I sent off my letter to SC today. :)) Hope it arrives intact.

We have a few figs in the house, but they are not yet ripe enough. I hope they ripen inside, as the ones Pat picked are purplish but not yet dark purple. All the Fall colors are looking very very nice. I hope we have such colors in October on our trip. It will make the pictures so much nicer. After these photos, I really expect to take my 35mm along. The detail and control is so much better than with my digital. I am scanning at 800 dpi, a higher number would give photos that could be used in books, etc. for when I get that next shot that someone will offer me a request for photo. :)) And there will be a next one!!

Wednesday, October 05, 2005

Cleaning up the Urban waterways

From the Times Colonist, October 5, 2005
Friends of the Gorge aim to raise environmental awareness

The still waters of the Gorge Waterway reflect autumn’sgolden colors. Beneath the surface, there is beauty, too. No more discarded shopping carts and garbage – community cleanups have returned the Gorge to a healthy waterway with river otters, seals, coho salmon and herring.
But members of the Gorge Waterway Action Society want to do more to protect and enhance the urban waterway, which winds its way through four municipalities from the Johnson Street Bridge to Portage Inlet. On Tuesday, outside South Bay Pub, they launched a new project called Friends of the Gorge to raise environmental awareness among water front property owners.
“The fish are back. The wildlife is back in abundance,” said society director Henry Kamphof. “for our next initiative, we thought let’s take a look at the shoreline and all of the waterfront owners and help them to be better stewards of the waterway.”
Friends’ biologist Killy Lloyd said the Gorge is home to a migratory bird sanctuary and a huge bed of native oysters.
“There’s a run of coho salmon that spawn in Colquitz Creek. There’s also a run of herring that spawn in the eel grass in Portage Inlet. We’re trying to preserve habitat for all these creatures.”
As part of the outreach project Lloyd has talked to 50 waterfront landowners about restoration plans. She has also given them low cost but effective tips to improve environmental stewardship along the waterfront.
“Waterfront owners are frontline caretakers of the Gorge,” said Lloyd.
The biologist is advising people not to mow their lawn down to the water but to establish a buffer of native vegetation such as Indian Plum, ocean spray, Nootka rose, salal and red-flowering currant along the foreshore. A buffer will hold soil in place and attract wildlife.
“Arbutus, Douglas Fir, all kinds of native shrubs do well on shoreline. They help preserve habitat and filter out pollutants that may be coming off the land,” said Lloyd. She also encourages people to remove invasive species like blackberry, ivy and scotch broom. These plants choke out native plants and spread rapidly.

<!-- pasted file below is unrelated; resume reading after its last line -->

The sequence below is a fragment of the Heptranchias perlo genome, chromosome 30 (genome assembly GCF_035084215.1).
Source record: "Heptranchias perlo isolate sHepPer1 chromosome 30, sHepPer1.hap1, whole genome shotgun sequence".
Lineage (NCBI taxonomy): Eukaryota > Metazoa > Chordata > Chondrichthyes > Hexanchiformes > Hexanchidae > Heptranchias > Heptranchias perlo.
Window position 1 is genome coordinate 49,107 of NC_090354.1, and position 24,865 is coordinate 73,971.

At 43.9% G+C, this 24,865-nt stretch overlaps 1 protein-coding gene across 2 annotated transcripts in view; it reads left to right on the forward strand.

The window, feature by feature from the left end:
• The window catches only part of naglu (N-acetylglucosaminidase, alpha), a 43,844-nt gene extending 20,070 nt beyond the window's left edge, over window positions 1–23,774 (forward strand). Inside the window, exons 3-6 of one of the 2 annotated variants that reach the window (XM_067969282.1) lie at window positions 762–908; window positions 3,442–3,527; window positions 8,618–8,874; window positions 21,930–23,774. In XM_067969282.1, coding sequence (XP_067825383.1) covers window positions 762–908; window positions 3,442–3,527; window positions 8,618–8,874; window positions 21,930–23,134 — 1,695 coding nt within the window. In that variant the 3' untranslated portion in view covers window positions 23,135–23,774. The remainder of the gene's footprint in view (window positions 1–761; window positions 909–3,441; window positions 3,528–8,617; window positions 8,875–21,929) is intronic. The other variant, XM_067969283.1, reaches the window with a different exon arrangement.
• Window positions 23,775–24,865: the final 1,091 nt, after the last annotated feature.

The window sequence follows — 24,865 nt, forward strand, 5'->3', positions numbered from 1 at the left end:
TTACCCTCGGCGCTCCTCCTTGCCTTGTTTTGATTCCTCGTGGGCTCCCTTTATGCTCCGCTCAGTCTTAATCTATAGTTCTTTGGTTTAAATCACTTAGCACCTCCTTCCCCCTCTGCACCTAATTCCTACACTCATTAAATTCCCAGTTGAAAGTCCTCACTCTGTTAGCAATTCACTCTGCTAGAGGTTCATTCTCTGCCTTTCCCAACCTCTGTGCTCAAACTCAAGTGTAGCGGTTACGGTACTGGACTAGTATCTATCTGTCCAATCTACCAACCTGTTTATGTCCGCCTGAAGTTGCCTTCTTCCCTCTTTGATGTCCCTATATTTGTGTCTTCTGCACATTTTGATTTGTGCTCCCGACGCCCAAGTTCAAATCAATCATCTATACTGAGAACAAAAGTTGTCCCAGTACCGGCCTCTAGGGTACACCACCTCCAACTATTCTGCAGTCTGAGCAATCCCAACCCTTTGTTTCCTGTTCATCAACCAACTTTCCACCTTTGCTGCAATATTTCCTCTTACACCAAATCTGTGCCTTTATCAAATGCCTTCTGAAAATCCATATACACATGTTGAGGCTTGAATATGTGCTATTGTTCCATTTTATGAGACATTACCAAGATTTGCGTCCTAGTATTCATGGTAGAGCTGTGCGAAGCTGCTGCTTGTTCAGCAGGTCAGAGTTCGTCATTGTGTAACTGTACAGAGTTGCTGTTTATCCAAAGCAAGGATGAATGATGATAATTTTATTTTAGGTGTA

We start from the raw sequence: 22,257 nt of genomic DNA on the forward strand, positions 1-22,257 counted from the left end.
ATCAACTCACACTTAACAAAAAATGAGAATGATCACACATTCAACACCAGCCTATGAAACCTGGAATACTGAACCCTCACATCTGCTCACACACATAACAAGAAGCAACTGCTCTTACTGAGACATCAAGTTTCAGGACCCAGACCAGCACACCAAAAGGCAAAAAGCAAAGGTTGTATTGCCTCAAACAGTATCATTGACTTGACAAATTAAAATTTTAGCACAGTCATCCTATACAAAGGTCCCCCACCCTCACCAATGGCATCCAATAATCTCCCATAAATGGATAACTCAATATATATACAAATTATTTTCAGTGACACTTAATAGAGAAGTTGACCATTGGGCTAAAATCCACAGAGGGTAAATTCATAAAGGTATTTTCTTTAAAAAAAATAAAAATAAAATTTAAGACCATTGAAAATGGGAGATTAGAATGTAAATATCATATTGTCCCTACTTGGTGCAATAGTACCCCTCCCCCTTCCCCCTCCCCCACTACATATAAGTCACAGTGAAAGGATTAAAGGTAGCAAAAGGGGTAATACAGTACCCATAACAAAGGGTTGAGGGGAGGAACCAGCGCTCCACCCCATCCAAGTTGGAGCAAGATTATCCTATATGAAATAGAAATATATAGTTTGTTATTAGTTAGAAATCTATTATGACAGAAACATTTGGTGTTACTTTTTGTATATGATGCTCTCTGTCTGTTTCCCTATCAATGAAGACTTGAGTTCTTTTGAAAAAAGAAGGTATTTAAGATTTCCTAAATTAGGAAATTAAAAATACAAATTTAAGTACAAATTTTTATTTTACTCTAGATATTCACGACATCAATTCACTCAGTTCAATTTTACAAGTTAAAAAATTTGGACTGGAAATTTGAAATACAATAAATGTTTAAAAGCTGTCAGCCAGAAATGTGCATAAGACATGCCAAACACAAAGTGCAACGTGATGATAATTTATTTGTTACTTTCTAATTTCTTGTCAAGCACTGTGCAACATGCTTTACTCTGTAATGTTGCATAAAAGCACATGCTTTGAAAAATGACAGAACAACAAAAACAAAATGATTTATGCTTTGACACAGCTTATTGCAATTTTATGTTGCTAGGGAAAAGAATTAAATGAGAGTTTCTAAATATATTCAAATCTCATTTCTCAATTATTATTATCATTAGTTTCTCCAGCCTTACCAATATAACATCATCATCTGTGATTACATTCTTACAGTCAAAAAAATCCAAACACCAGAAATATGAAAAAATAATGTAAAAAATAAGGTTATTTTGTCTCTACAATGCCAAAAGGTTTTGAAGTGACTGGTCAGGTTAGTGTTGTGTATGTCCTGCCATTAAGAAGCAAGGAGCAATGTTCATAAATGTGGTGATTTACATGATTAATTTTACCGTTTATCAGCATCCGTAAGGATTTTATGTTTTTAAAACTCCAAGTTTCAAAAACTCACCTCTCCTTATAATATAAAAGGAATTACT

Lloyd hopes Gorge gardeners will put away their chemical fertilizers and pesticides and use organic fertilizers and environmentally friendly pest control products.
“We hope to get some public demonstration sites up where the public can come and see the kinds of things we’re working on and things they can do on their own property to promote good environmental stewardship,” she said.
Propery owners could consider removing concrete seawalls, if one borders on their property.
Four of the 50 homeowners have been offered a conservation plan tailored to the needs of the property. Kathy Grymaloski, who moved from Minnesota to a waterfront home on Portage Inlet in August, met Lloyd when she came knocking on her door. Grymaloski’s property has 25 metres of waterfront. Her lot is covered in grass with very few trees.
“My husband and I had visualized that some day we would get rid of the grass. We knew it wasn’t eco-friendly,” she said. “Kitty came along to house one evening and mapped out what our backyard could look like with eco-friendly trees. She gave us a beautiful drawing and she did a lot of work on the property. We’re doing away with the grass and we’re going to go ahead in spring with her plan.”
Friends of the Gorge project has received $10.000 from Vancity, $10,000 from the Vancouver Foundation, $5,000 from the Real Estate Foundation of BC and City of Victoria has donated $4,375. Councillor Denise Savoie said the city is very proud of a project at 508 Selkirk it shares with the society and The Land Conservancy.
“Community-driven initiatives are better than any amount of regulation,” said Savoie. “This project will show that each person can make a difference.” For information call 250 361 5447.


The Colquitz River is across the road from my house and is surrounded by blackberries now. This does keep people from dumping their garbage right in the River, but we have had to report neighbours for dumping garbage in the blackberries. We tried talking to them, but to no avail. The fact that our Colquitz is the only water way left in our metropolis that is now a salmon breeding place means nothing to them. I wish Saanich would post big signs so they get the idea. We would like to keep this a nice place, unlike their homelands which they have moved away from because they have fouled their nests there.

Tuesday, October 04, 2005

Fall Colors

I was out for a few minutes shooting October flowers for my web page "October". Here are a few of them. After the inch or so of rain that we have had, the Fall flowers are coming out pretty good. I have some nice leaf coloring happening also. The little boskoop heather is especially nice. I must get over to Cannor and look for a few more crocus, tulips, daffs and rhubarb root. I still have to phone Sheila and let her know that I have some black bamboo for her. Hope it grows.
There was an animal in the pond again, knocking down rocks and broke the lily blosom off its plant. Was probably the otter again.
I finished my roll of Kodak Max 400 with the deer on it and hope to get to the lab on Thursday and get a US M.O. for Stirred not Shaken for Steve.